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Conjugation of Aurein 2.2 to HPG Yields an Antimicrobial with Better Properties
- Kumar, Prashant, Shenoi, Rajesh
A., Lai, Benjamin F. L., Nguyen, Michael, Kizhakkedathu, Jayachandran N., Straus, Suzana K.
- Biomacromolecules 2015 v.16 no.3 pp. 913-923
- Gram-positive bacteria, Staphylococcus aureus, Staphylococcus epidermidis, antimicrobial peptides, antimicrobial properties, biocompatibility, blood coagulation, cell membranes, chemical bonding, circular dichroism spectroscopy, complement, cytotoxicity, drugs, hydrodynamics, immune response, mechanism of action, minimum inhibitory concentration, models, molecular weight, platelet activation, polyethylene glycol, viscosity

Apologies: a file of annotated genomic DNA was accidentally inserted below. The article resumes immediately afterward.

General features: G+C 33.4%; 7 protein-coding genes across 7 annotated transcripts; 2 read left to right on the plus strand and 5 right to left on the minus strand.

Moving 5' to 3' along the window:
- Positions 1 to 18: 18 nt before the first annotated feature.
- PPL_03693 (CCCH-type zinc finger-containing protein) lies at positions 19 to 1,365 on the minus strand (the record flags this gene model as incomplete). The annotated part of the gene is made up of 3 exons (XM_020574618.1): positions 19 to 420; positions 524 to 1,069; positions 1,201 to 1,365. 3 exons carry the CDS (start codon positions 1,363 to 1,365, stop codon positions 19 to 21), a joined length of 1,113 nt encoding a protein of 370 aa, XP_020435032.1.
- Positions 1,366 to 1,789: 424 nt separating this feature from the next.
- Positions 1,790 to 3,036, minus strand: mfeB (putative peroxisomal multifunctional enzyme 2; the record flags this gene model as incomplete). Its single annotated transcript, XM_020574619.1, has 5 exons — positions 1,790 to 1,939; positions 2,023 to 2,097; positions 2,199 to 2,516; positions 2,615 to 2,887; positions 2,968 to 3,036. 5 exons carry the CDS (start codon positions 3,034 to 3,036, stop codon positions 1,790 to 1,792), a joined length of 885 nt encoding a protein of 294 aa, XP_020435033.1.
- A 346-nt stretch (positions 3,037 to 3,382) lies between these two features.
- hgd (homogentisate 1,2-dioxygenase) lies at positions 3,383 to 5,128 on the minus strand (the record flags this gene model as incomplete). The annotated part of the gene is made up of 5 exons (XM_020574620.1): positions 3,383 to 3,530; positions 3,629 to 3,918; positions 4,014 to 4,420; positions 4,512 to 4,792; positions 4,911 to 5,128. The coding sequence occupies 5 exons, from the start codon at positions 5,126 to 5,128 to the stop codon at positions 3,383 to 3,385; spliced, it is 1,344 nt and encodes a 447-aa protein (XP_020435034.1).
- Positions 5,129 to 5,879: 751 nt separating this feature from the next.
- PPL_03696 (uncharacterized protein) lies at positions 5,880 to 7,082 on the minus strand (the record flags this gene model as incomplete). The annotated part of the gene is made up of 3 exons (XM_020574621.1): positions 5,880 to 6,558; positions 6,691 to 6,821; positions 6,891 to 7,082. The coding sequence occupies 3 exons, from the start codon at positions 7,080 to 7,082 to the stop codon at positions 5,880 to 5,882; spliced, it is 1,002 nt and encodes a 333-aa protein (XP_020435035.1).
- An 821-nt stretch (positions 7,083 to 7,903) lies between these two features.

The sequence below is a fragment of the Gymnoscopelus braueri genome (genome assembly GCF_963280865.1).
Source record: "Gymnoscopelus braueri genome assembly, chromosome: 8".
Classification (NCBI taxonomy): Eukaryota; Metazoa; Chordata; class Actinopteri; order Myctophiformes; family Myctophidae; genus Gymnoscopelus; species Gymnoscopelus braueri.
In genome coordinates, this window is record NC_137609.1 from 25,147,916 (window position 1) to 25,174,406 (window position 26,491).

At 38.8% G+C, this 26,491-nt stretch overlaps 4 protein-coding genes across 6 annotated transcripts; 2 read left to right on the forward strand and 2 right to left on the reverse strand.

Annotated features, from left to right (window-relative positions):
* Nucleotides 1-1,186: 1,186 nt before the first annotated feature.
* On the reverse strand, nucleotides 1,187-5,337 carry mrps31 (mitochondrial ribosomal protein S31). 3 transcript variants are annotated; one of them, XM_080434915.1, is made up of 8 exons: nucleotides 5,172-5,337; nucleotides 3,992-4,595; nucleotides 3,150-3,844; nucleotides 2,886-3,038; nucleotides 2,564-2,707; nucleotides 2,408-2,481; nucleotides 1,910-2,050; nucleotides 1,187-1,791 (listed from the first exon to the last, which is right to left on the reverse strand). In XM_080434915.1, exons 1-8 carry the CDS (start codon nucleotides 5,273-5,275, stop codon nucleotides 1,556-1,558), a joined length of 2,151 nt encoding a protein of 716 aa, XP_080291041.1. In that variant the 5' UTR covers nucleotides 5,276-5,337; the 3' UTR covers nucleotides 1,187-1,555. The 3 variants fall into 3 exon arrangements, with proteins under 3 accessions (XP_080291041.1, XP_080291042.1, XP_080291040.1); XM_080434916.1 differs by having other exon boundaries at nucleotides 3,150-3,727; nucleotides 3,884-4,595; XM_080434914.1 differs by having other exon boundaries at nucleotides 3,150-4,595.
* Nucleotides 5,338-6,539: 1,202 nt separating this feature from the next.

- Aurein 2.2 is an antimicrobial peptide (AMP) whose mechanism of action is quite well-understood and that has good activity against Gram-positive bacteria. It is, however, highly cytotoxic. Poly(ethylene glycol) (PEG) conjugation (PEGylation) of protein and peptide drugs has been used for decades to improve their in vivo efficacy and blood circulation by enhancing the biocompatibility of the protein or peptide in question. However, the relatively large hydrodynamic size, high intrinsic viscosity, the limited number of functional groups available for conjugation, and immunogenicity of high molecular weight PEG limits its use in bioconjugation applications. Recently, hyperbranched polyglycerol (HPG) has been gaining attention as an alternative to PEG due to its excellent biocompatibility. Here, for the first time, we report the synthesis of HPG conjugates of antimicrobial peptides. Aurein 2.2 peptide was conjugated to high molecular weight HPG with a varying number of peptides per polymer, and the biocompatibility and antimicrobial activity of the conjugates were investigated. The antimicrobial activity of the peptide and its conjugates were determined by measuring the minimal inhibitory concentration (MIC) against Staphylococcus aureus and Staphylococcus epidermidis. The interaction of aurein 2.2 peptide and the conjugates with a model bacterial biomembrane was investigated using CD spectroscopy to understand the mode of action of the conjugates. The biocompatibility of the AMP–polymer conjugates was investigated by measuring red cell lysis, platelet activation and aggregation, complement activation, blood coagulation, and cell toxicity. Our results show that the size of the conjugates and the peptide density influence the biocompatibility of the antimicrobial conjugates. These results will help to further define the properties of HPG–AMP conjugates and set the stage for development of better therapeutic agents.